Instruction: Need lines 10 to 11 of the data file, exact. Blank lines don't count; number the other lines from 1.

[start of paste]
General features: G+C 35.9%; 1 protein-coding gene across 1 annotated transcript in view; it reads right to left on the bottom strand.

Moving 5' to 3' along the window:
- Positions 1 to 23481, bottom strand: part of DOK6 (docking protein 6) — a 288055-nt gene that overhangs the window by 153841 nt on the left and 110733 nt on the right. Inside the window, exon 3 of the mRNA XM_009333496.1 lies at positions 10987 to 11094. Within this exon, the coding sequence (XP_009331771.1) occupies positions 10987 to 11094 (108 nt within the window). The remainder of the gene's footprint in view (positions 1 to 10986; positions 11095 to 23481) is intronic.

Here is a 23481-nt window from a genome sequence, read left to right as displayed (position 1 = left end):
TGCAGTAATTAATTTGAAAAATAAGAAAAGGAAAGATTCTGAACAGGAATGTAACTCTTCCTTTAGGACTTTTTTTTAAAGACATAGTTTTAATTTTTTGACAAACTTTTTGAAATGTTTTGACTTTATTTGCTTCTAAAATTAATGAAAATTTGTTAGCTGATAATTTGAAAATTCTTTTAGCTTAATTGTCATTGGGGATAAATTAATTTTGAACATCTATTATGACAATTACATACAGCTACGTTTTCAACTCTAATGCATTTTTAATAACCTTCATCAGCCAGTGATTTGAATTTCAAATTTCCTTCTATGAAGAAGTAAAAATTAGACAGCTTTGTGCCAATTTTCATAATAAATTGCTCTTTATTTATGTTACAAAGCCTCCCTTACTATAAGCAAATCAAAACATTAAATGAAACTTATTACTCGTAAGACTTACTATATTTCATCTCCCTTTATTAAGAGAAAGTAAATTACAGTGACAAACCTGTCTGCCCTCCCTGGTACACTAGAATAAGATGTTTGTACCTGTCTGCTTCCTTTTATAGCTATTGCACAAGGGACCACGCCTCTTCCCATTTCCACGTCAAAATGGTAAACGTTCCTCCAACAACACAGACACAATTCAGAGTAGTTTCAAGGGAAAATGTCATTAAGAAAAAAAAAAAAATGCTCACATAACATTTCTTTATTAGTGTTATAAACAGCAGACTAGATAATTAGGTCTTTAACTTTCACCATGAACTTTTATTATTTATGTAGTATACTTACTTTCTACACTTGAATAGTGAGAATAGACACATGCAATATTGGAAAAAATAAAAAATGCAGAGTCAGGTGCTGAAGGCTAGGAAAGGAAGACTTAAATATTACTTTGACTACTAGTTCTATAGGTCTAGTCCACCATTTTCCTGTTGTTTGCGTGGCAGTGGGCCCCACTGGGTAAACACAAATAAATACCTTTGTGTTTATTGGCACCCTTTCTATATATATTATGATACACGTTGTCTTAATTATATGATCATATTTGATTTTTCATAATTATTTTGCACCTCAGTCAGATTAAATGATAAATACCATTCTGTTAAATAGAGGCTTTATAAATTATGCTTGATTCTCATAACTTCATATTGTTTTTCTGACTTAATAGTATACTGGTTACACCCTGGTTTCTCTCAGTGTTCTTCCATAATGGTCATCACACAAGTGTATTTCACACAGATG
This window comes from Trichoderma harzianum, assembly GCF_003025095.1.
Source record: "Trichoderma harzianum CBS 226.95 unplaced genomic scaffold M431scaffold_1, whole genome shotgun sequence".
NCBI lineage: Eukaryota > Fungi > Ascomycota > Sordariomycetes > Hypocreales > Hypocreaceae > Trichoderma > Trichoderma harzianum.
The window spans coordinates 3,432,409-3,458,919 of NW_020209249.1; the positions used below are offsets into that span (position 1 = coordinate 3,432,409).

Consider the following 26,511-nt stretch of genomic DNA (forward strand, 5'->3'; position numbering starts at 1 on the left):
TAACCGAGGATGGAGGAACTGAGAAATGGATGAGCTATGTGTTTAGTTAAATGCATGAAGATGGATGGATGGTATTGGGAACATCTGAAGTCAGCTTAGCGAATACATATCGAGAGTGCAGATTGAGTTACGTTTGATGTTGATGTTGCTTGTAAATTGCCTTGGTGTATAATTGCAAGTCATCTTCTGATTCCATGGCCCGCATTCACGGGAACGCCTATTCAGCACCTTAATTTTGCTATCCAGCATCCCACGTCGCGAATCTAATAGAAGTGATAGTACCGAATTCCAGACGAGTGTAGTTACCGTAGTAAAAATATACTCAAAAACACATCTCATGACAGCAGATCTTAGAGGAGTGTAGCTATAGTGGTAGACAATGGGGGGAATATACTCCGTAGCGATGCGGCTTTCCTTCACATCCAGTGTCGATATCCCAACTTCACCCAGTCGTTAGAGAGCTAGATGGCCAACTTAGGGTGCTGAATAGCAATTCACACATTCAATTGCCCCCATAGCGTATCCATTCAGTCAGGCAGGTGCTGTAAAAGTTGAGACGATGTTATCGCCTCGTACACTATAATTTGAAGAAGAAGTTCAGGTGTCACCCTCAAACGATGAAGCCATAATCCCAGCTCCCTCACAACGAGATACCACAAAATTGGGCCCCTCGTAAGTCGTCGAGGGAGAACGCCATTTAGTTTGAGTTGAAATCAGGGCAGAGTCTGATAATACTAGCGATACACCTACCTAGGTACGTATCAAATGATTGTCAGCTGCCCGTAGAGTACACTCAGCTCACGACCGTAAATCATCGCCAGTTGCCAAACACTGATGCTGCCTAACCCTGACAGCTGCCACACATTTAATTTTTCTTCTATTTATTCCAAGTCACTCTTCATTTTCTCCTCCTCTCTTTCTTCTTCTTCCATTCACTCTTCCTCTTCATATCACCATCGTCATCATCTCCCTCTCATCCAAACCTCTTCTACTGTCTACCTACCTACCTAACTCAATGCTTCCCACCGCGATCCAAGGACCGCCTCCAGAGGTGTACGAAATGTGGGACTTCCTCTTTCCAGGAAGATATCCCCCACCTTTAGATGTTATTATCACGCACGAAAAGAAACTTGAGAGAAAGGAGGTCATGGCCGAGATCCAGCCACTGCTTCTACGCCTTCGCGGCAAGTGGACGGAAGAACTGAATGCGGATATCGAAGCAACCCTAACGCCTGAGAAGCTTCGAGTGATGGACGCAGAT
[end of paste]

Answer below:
Consider the following 26,511-nt stretch of genomic DNA (forward strand, 5'->3'; position numbering starts at 1 on the left):
TAACCGAGGATGGAGGAACTGAGAAATGGATGAGCTATGTGTTTAGTTAAATGCATGAAGATGGATGGATGGTATTGGGAACATCTGAAGTCAGCTTAGCGAATACATATCGAGAGTGCAGATTGAGTTACGTTTGATGTTGATGTTGCTTGTAAATTGCCTTGGTGTATAATTGCAAGTCATCTTCTGATTCCATGGCCCGCATTCACGGGAACGCCTATTCAGCACCTTAATTTTGCTATCCAGCATCCCACGTCGCGAATCTAATAGAAGTGATAGTACCGAATTCCAGACGAGTGTAGTTACCGTAGTAAAAATATACTCAAAAACACATCTCATGACAGCAGATCTTAGAGGAGTGTAGCTATAGTGGTAGACAATGGGGGGAATATACTCCGTAGCGATGCGGCTTTCCTTCACATCCAGTGTCGATATCCCAACTTCACCCAGTCGTTAGAGAGCTAGATGGCCAACTTAGGGTGCTGAATAGCAATTCACACATTCAATTGCCCCCATAGCGTATCCATTCAGTCAGGCAGGTGCTGTAAAAGTTGAGACGATGTTATCGCCTCGTACACTATAATTTGAAGAAGAAGTTCAGGTGTCACCCTCAAACGATGAAGCCATAATCCCAGCTCCCTCACAACGAGATACCACAAAATTGGGCCCCTCGTAAGTCGTCGAGGGAGAACGCCATTTAGTTTGAGTTGAAATCAGGGCAGAGTCTGATAATACTAGCGATACACCTACCTAGGTACGTATCAAATGATTGTCAGCTGCCCGTAGAGTACACTCAGCTCACGACCGTAAATCATCGCCAGTTGCCAAACACTGATGCTGCCTAACCCTGACAGCTGCCACACATTTAATTTTTCTTCTATTTATTCCAAGTCACTCTTCATTTTCTCCTCCTCTCTTTCTTCTTCTTCCATTCACTCTTCCTCTTCATATCACCATCGTCATCATCTCCCTCTCATCCAAACCTCTTCTACTGTCTACCTACCTACCTAACTCAATGCTTCCCACCGCGATCCAAGGACCGCCTCCAGAGGTGTACGAAATGTGGGACTTCCTCTTTCCAGGAAGATATCCCCCACCTTTAGATGTTATTATCACGCACGAAAAGAAACTTGAGAGAAAGGAGGTCATGGCCGAGATCCAGCCACTGCTTCTACGCCTTCGCGGCAAGTGGACGGAAGAACTGAATGCGGATATCGAAGCAACCCTAACGCCTGAGAAGCTTCGAGTGATGGACGCAGAT